Consumer Sentiment: Fears over the global economy have weighed on American households even though demand for factory goods remained solid. An index of U.S. consumer sentiment fell to 90.7, its lowest level in more than two years in January reflecting worries about the government shutdown, trade tensions, volatile markets, cooling global economy and uncertainty over what the Federal Reserve will do next.
Yet American manufacturers were still churning out goods at the end of last year. Industrial production rose 4% in December from the previous year. Americans may be wary about the future but for now, the underpinnings of the economy have remained solid. Hiring has been robust and wages have risen, boosting retail sales last year. Consumer sentiment should rebound once the government shutdown has been resolved.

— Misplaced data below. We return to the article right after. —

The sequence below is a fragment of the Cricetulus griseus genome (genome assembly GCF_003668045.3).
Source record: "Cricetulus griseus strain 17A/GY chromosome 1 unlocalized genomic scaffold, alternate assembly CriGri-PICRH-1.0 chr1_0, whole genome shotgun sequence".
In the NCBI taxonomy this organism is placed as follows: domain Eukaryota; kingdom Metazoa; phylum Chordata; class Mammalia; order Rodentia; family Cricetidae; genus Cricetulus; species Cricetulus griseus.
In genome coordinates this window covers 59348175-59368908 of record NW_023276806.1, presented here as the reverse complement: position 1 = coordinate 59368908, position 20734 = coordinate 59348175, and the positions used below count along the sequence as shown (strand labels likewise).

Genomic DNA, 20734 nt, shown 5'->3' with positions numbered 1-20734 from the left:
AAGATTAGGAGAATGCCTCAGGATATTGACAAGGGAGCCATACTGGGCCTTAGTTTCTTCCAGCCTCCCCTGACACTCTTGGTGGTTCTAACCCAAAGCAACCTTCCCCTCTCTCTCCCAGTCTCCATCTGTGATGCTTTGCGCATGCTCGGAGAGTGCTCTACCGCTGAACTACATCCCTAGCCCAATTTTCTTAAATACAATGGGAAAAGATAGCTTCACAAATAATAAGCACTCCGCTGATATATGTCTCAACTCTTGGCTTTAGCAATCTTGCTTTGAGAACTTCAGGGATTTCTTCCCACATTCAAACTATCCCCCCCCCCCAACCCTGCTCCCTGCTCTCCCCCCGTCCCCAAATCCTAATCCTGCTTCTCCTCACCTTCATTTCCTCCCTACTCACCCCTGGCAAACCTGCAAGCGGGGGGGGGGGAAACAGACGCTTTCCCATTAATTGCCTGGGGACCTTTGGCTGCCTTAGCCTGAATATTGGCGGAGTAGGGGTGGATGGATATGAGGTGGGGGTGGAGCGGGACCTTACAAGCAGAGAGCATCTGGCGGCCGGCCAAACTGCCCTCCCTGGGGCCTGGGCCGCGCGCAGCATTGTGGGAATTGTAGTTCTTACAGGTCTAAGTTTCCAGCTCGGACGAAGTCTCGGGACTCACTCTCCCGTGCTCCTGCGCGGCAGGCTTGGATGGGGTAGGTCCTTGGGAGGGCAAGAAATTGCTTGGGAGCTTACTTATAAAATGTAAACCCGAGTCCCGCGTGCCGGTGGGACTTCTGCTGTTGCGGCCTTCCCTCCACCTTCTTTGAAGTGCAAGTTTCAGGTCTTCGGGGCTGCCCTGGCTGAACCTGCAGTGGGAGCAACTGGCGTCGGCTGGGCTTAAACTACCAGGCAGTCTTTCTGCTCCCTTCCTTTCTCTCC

Housing: The housing market lost considerable momentum over the course of 2018. Buyers pulled back as affordability succumbed to years of price gains that have been well in excess of income growth. Higher mortgage rates reduced affordability even further.
Home sales tumbled in December to their weakest level since 2015. Home sales were weighed down by a surge in stock-market volatility, uncertainty as the government shutdown began and a dearth of starter homes in major markets, a nagging problem for much of last year that has shown little sign of abating.
The weather and natural disasters have added to the industry’s woes, as unusually wet weather plagued much of the South during the fourth quarter and wildfires in northern and southern California kept potential buyers indoors.